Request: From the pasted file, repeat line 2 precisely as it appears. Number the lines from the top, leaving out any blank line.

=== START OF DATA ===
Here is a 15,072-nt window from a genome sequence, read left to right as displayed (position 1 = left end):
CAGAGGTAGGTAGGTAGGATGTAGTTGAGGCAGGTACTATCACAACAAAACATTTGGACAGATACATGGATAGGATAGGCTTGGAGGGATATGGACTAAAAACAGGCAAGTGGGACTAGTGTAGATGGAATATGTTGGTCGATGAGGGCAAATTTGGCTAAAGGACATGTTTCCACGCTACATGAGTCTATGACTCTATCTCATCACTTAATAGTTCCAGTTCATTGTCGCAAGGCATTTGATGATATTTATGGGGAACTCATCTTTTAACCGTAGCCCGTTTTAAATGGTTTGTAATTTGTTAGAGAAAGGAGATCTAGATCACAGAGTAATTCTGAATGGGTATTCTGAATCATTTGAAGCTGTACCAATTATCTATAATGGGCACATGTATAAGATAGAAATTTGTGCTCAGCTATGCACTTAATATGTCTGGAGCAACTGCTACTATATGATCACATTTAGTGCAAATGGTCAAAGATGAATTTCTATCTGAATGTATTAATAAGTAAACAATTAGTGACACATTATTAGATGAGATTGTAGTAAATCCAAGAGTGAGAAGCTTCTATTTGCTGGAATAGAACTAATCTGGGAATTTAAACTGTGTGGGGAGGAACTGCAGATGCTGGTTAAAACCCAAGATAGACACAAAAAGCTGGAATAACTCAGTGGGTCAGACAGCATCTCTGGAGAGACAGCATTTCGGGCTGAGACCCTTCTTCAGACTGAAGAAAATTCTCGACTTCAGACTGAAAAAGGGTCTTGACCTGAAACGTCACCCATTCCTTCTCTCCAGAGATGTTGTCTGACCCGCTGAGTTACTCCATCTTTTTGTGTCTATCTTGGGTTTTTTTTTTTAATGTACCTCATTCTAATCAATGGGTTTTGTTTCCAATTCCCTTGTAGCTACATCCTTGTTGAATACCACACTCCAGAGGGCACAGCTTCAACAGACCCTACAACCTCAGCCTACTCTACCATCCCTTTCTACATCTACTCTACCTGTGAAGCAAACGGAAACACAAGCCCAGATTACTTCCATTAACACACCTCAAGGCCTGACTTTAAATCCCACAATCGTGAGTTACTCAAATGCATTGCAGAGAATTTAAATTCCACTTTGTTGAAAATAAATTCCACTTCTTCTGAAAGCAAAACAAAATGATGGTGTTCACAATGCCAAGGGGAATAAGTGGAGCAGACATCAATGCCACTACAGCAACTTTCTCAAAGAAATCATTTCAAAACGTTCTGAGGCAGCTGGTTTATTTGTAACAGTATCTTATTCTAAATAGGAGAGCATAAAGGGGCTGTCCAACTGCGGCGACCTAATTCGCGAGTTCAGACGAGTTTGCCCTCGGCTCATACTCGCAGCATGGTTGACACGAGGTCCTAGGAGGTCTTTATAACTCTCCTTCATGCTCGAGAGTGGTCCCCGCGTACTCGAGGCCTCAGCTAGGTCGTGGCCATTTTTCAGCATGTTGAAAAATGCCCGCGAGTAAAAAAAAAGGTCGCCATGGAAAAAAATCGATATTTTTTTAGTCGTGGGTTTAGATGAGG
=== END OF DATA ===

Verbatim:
CAGAGGTAGGTAGGTAGGATGTAGTTGAGGCAGGTACTATCACAACAAAACATTTGGACAGATACATGGATAGGATAGGCTTGGAGGGATATGGACTAAAAACAGGCAAGTGGGACTAGTGTAGATGGAATATGTTGGTCGATGAGGGCAAATTTGGCTAAAGGACATGTTTCCACGCTACATGAGTCTATGACTCTATCTCATCACTTAATAGTTCCAGTTCATTGTCGCAAGGCATTTGATGATATTTATGGGGAACTCATCTTTTAACCGTAGCCCGTTTTAAATGGTTTGTAATTTGTTAGAGAAAGGAGATCTAGATCACAGAGTAATTCTGAATGGGTATTCTGAATCATTTGAAGCTGTACCAATTATCTATAATGGGCACATGTATAAGATAGAAATTTGTGCTCAGCTATGCACTTAATATGTCTGGAGCAACTGCTACTATATGATCACATTTAGTGCAAATGGTCAAAGATGAATTTCTATCTGAATGTATTAATAAGTAAACAATTAGTGACACATTATTAGATGAGATTGTAGTAAATCCAAGAGTGAGAAGCTTCTATTTGCTGGAATAGAACTAATCTGGGAATTTAAACTGTGTGGGGAGGAACTGCAGATGCTGGTTAAAACCCAAGATAGACACAAAAAGCTGGAATAACTCAGTGGGTCAGACAGCATCTCTGGAGAGACAGCATTTCGGGCTGAGACCCTTCTTCAGACTGAAGAAAATTCTCGACTTCAGACTGAAAAAGGGTCTTGACCTGAAACGTCACCCATTCCTTCTCTCCAGAGATGTTGTCTGACCCGCTGAGTTACTCCATCTTTTTGTGTCTATCTTGGGTTTTTTTTTTTAATGTACCTCATTCTAATCAATGGGTTTTGTTTCCAATTCCCTTGTAGCTACATCCTTGTTGAATACCACACTCCAGAGGGCACAGCTTCAACAGACCCTACAACCTCAGCCTACTCTACCATCCCTTTCTACATCTACTCTACCTGTGAAGCAAACGGAAACACAAGCCCAGATTACTTCCATTAACACACCTCAAGGCCTGACTTTAAATCCCACAATCGTGAGTTACTCAAATGCATTGCAGAGAATTTAAATTCCACTTTGTTGAAAATAAATTCCACTTCTTCTGAAAGCAAAACAAAATGATGGTGTTCACAATGCCAAGGGGAATAAGTGGAGCAGACATCAATGCCACTACAGCAACTTTCTCAAAGAAATCATTTCAAAACGTTCTGAGGCAGCTGGTTTATTTGTAACAGTATCTTATTCTAAATAGGAGAGCATAAAGGGGCTGTCCAACTGCGGCGACCTAATTCGCGAGTTCAGACGAGTTTGCCCTCGGCTCATACTCGCAGCATGGTTGACACGAGGTCCTAGGAGGTCTTTATAACTCTCCTTCATGCTCGAGAGTGGTCCCCGCGTACTCGAGGCCTCAGCTAGGTCGTGGCCATTTTTCAGCATGTTGAAAAATGCCCGCGAGTAAAAAAAAAGGTCGCCATGGAAAAAAATCGATATTTTTTTAGTCGTGGGTTTAGATGAGG